British diplomat ticked off for criticising NZ
The British High Commission has been ticked off for bad manners after an article criticising New Zealand's green credentials.
Prime Minister John Key was plainly annoyed at the piece by first secretary Tony Clemson, which was published by The Dominion Post yesterday.
"As a matter of good manners, I wouldn't expect to see a second secretary in the High Commission of New Zealand in the UK writing something about [Prime Minister] David Cameron's policies," Mr Key said.
High Commissioner Vicki Treadell issued a clarification over the article, which was critical of New Zealand's urgency on climate change issues.
"It did not reflect the official views of the British Government nor of the British High Commission," Mrs Treadell said.
Mr Clemson wrote that he had several years of international experience working on climate change and there was "little urgency for grabbing" new opportunities in the low carbon economy.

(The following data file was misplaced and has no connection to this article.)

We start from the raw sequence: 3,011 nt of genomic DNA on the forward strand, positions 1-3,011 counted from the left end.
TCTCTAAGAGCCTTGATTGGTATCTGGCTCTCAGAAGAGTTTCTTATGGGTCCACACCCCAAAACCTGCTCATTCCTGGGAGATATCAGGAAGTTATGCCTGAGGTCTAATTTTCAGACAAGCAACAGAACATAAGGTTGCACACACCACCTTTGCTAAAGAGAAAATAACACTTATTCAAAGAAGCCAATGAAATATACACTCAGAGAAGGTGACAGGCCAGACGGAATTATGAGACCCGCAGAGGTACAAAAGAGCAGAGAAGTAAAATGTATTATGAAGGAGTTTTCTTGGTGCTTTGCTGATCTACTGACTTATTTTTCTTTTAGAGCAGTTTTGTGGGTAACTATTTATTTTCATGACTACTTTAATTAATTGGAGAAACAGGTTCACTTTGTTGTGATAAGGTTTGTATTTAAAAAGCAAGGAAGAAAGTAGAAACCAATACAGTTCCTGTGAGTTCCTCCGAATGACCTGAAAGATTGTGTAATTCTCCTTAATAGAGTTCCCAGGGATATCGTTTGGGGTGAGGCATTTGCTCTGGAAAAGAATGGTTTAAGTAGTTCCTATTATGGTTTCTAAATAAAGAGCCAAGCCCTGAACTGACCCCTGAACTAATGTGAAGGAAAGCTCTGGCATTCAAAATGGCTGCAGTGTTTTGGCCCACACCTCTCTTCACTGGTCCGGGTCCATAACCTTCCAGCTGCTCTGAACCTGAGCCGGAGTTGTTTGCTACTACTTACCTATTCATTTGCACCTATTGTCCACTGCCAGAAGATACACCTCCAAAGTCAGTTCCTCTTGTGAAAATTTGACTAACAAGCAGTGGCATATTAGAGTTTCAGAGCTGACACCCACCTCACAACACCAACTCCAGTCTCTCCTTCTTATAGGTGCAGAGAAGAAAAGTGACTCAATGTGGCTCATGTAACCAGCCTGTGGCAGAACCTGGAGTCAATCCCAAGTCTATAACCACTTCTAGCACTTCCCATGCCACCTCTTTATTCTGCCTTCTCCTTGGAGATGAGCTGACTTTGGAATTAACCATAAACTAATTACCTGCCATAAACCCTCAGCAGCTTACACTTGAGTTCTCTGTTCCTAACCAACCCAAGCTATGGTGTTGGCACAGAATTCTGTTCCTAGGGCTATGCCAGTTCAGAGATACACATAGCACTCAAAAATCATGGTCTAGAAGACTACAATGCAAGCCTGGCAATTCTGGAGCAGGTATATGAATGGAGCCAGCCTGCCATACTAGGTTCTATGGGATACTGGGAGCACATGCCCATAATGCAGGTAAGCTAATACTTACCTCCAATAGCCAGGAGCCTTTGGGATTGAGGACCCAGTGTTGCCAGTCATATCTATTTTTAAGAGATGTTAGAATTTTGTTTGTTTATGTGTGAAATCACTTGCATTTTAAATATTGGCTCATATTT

There was "too much focus on the United Nations negotiations in New Zealand" and there "seems to be a prevailing opinion that Kiwis should do only as much as is required by their international commitments."
But Mrs Treadell was quick to run off a list of New Zealand's green initiatives.
"Taken together these actions show a concerted effort to engage positively in global efforts to tackle climate change," she said.
"My government is keen to be a supportive partner to New Zealand as we move forward together towards low carbon and green growth." Mrs Treadell would not be interviewed and had no comment on whether she had seen the article before it was published, or if Mr Clemson had been reprimanded over it.
However, Mr Key said he was aware Mrs Treadell "may have expressed some concern" about the piece. He suggested Foreign Affairs Minister Murray McCully had raised the issue with the her.
"Apparently, theoretically, it's written in a private capacity but I find that a little hard to accept given it's been written and he is an active member of the British High Commission here," Mr Key said.
He was not aware that an apology had been sought or received.
"I'll leave that for the British High Commission to decide. I mean, we have a good relationship with them ... I'm not that stressed about it, I am just simply saying it didn't seem like really great manners."
Mr Key defended the Government's green credentials.
"We're still moving ahead and there is a lot of countries I see that are definitely not moving forward and arguably moving back," he said.